Good Health Choices - - Be Informed -

If you’re not breast­feed­ing, you can ex­pect your pe­riod to re­turn about six to 10 weeks after baby ar­rives (though some women might not get it un­til much later). For those who are, it may turn up at about 20 weeks, though that too may vary. It’s all to do with pro­lactin, a hor­mone that en­cour­ages milk pro­duc­tion and can in­hibit ovu­la­tion. Don’t be alarmed if it takes longer — some women’s pe­ri­ods won’t re­turn for a year after they stop breast­feed­ing.

The cause:

» You were on the Pill from your teen years un­til you de­cided to con­ceive. The pe­riod you have when you’re on the Pill isn’t a nat­u­ral pe­riod, but a with­drawal bleed­ing from the 21 days of syn­thetic hor­mones, and ex­pe­ri­enc­ing what your cy­cle is re­ally like for the first time in years can be a shock to the sys­tem.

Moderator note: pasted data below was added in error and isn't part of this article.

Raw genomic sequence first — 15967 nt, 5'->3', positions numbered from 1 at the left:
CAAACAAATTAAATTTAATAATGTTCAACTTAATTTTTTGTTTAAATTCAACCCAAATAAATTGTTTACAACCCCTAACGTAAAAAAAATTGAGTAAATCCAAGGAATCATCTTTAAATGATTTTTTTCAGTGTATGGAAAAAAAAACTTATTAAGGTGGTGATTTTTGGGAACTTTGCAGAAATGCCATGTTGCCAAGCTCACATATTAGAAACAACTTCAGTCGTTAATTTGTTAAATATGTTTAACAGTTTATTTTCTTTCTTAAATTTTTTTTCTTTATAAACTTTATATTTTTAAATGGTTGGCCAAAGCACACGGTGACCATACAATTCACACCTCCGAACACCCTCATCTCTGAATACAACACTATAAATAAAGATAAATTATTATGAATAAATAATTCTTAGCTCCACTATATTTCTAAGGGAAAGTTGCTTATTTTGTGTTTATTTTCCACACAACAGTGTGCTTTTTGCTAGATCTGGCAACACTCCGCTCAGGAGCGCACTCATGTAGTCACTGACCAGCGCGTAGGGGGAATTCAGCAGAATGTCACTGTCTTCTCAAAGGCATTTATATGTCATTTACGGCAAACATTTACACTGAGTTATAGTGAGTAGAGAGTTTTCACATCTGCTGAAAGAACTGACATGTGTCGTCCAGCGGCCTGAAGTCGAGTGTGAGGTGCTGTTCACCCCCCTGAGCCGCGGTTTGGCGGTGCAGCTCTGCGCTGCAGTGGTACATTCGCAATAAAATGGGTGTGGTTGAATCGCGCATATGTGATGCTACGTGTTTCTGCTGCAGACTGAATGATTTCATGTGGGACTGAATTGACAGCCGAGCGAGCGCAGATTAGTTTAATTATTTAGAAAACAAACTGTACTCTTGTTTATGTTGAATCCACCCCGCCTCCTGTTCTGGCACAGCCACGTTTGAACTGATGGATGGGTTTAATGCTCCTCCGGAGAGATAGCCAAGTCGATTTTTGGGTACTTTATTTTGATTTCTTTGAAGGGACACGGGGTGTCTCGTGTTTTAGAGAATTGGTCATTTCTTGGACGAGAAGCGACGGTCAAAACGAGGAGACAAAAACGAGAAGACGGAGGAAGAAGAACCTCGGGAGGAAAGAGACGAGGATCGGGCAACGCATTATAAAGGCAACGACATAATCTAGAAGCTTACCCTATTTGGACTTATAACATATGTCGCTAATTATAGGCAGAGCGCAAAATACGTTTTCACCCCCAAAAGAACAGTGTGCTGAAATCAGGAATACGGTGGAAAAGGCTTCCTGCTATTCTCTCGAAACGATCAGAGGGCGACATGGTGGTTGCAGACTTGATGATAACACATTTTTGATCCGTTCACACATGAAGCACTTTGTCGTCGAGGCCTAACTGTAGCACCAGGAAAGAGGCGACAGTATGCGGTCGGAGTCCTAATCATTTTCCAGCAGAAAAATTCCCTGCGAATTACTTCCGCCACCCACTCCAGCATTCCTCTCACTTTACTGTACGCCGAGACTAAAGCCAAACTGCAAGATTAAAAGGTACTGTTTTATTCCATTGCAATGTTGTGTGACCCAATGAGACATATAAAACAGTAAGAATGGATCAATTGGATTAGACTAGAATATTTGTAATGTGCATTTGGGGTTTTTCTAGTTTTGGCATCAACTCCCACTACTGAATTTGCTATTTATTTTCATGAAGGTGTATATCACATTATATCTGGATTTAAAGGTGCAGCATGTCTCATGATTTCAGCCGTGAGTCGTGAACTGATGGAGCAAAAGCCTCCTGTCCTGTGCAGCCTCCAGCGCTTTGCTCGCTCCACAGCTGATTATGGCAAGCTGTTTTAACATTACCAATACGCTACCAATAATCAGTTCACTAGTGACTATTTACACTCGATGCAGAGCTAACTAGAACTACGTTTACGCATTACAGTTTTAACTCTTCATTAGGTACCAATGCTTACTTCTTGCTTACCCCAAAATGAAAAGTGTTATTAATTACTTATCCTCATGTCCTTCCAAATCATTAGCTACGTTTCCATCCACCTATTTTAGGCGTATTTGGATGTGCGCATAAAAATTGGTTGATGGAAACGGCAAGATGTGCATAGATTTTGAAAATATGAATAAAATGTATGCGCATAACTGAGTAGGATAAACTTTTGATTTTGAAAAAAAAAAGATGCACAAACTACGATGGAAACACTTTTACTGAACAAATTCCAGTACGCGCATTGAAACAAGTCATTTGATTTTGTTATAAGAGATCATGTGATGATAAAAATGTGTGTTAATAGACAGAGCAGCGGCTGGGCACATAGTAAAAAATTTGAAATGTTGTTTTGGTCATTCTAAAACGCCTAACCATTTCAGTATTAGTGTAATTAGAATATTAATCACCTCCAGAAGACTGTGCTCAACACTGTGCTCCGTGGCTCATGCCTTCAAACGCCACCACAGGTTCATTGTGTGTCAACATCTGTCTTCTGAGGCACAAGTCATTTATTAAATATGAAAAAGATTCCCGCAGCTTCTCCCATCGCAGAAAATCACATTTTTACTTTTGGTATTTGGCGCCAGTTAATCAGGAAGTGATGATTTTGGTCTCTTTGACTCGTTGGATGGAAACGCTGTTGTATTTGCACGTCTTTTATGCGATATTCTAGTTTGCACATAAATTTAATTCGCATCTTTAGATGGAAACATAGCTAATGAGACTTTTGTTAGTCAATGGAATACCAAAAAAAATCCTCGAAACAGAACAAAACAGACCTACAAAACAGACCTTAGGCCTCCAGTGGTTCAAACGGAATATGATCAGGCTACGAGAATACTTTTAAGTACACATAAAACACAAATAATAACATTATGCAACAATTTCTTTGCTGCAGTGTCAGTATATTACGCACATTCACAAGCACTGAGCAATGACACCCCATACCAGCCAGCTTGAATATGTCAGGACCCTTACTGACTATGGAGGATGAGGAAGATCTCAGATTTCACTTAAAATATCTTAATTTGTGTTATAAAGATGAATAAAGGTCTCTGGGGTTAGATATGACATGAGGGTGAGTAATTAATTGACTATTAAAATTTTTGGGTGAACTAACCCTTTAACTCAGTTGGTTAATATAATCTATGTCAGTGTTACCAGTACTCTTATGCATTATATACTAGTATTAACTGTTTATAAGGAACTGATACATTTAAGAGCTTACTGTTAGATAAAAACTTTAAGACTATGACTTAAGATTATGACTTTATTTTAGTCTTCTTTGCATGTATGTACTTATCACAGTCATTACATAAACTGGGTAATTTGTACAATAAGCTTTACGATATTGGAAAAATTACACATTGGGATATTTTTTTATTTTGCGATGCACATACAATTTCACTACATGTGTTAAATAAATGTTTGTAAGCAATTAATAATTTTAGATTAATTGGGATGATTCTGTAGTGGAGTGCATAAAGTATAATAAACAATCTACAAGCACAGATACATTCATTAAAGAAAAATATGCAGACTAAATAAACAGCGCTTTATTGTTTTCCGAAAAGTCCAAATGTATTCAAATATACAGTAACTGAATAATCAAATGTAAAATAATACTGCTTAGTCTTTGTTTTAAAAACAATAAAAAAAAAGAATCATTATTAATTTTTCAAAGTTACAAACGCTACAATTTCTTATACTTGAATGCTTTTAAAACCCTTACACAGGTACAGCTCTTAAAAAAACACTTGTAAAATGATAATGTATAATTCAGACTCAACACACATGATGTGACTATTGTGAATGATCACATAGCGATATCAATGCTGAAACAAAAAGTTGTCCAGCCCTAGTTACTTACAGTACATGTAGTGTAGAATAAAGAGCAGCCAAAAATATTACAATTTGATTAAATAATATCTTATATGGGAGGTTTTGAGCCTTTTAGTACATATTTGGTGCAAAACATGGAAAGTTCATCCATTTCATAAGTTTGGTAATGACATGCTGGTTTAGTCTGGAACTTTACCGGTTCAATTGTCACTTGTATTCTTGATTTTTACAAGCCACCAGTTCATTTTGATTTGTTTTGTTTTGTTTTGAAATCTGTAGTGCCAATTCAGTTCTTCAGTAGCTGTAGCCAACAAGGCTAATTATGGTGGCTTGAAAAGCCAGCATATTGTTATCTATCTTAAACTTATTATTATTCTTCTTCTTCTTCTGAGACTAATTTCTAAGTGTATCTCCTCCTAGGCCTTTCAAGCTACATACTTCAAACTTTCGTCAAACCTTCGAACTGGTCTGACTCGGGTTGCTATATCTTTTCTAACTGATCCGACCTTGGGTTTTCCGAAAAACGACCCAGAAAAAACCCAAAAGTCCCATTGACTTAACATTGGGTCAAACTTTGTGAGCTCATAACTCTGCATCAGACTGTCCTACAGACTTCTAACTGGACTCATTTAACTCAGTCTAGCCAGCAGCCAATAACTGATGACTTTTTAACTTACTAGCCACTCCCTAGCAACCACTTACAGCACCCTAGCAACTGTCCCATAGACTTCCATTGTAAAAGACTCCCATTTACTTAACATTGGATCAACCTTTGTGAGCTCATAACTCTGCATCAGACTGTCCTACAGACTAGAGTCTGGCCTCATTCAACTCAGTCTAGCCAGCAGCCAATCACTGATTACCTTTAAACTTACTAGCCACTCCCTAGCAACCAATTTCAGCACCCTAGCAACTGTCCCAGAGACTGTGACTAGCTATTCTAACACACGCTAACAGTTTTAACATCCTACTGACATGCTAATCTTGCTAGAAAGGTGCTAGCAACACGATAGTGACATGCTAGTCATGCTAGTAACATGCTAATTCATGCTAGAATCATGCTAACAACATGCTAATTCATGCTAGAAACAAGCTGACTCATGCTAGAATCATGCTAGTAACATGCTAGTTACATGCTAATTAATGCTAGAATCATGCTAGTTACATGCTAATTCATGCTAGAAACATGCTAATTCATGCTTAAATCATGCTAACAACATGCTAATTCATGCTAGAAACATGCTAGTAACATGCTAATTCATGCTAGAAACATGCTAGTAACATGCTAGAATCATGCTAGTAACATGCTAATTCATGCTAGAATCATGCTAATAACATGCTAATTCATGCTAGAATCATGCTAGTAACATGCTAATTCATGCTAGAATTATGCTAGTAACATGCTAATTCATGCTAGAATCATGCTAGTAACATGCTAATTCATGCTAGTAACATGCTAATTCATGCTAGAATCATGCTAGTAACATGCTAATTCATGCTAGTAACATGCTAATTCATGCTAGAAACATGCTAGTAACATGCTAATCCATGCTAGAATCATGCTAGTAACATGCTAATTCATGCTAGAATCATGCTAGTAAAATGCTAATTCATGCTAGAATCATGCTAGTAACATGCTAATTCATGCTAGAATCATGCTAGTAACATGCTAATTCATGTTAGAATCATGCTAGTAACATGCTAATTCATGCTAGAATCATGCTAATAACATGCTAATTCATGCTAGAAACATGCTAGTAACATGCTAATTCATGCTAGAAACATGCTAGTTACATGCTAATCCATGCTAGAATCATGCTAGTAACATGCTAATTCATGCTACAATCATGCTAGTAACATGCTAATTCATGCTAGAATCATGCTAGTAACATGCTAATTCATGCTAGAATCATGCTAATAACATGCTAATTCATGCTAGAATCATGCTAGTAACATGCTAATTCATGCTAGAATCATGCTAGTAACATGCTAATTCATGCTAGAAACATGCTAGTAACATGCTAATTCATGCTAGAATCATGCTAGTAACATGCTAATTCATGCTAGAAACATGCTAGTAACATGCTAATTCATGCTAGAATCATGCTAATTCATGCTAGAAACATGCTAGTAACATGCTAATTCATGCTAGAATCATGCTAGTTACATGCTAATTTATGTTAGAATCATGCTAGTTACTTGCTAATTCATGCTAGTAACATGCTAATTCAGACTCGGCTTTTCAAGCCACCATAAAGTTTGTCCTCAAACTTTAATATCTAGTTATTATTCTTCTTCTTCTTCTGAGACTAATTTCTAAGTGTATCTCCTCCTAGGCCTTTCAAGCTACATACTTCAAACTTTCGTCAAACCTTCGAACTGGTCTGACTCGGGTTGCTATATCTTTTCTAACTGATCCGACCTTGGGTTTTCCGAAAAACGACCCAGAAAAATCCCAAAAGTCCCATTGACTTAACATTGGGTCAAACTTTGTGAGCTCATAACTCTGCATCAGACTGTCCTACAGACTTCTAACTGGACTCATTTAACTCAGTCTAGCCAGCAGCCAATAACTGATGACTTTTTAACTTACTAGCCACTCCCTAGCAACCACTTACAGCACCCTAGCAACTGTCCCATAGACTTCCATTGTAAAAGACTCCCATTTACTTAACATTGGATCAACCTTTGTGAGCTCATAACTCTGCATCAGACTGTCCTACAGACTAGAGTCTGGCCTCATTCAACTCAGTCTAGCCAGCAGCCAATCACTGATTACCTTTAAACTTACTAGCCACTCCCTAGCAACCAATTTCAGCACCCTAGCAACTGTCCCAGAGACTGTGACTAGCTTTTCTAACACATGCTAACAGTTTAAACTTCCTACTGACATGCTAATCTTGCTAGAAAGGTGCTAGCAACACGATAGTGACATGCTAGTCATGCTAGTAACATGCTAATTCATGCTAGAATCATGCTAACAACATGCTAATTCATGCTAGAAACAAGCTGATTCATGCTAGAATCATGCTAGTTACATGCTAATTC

» Your hor­mones are still out of whack after giv­ing birth and need more time to ad­just.

» Weight gain.

» Stress.

» Thy­roid prob­lems. Once your pe­riod ar­rives, iron de­fi­ciency can – iron­i­cally – cause heav­ier pe­ri­ods. But you may see a pos­i­tive change if you have en­dometrio­sis, as preg­nancy can im­prove symp­toms.

Some women’s pe­ri­ods won’t re­turn for a year

Newspapers in English

Newspapers from New Zealand

© PressReader. All rights reserved.